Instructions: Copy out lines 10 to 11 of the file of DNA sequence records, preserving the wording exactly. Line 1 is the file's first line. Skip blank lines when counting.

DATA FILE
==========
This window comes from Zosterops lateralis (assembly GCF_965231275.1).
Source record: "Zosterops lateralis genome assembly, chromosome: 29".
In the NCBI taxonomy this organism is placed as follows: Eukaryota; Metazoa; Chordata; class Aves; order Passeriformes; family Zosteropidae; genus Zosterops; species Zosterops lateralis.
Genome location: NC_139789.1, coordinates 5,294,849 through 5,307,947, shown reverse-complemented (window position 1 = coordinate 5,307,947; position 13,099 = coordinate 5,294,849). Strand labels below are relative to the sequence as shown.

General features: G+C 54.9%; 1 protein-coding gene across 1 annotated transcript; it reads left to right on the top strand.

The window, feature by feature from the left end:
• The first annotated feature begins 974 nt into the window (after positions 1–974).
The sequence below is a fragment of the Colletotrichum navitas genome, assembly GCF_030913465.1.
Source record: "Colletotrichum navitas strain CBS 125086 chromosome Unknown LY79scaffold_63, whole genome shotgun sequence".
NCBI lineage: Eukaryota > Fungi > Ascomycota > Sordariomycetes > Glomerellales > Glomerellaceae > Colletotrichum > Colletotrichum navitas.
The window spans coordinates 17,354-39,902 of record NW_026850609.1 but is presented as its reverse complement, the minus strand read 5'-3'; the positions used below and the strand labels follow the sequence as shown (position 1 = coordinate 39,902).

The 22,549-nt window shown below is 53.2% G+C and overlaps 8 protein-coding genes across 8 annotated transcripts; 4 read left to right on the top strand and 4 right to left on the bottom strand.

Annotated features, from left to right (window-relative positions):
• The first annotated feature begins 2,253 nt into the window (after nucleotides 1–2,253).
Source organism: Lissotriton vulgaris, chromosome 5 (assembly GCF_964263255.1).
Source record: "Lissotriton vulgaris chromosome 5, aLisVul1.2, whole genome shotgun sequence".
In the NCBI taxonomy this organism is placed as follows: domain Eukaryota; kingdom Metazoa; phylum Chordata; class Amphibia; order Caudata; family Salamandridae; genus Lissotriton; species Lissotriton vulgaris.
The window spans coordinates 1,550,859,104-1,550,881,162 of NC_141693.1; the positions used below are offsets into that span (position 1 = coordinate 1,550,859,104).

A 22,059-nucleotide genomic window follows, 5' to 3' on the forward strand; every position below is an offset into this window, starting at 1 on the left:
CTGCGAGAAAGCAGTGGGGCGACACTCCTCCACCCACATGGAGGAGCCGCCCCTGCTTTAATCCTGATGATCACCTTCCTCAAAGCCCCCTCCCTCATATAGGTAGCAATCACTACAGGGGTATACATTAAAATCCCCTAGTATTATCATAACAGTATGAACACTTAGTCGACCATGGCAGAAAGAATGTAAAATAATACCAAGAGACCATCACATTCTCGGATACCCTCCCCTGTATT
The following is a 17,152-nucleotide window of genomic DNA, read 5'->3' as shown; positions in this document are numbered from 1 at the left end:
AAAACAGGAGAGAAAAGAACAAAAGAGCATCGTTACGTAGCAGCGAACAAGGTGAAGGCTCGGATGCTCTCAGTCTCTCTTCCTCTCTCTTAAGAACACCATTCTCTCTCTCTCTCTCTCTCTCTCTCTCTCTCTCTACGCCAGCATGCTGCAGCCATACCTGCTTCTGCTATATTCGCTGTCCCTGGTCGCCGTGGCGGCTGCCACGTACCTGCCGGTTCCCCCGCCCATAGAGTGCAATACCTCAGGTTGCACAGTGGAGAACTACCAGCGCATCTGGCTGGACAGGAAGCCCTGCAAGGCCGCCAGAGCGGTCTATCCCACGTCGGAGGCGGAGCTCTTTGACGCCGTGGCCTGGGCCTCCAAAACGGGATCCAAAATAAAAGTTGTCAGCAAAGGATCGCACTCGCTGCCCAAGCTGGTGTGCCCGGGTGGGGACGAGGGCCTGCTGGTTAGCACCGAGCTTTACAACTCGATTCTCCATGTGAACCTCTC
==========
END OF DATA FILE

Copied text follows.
NCBI lineage: Eukaryota > Fungi > Ascomycota > Sordariomycetes > Glomerellales > Glomerellaceae > Colletotrichum > Colletotrichum navitas.
The window spans coordinates 17,354-39,902 of record NW_026850609.1 but is presented as its reverse complement, the minus strand read 5'-3'; the positions used below and the strand labels follow the sequence as shown (position 1 = coordinate 39,902).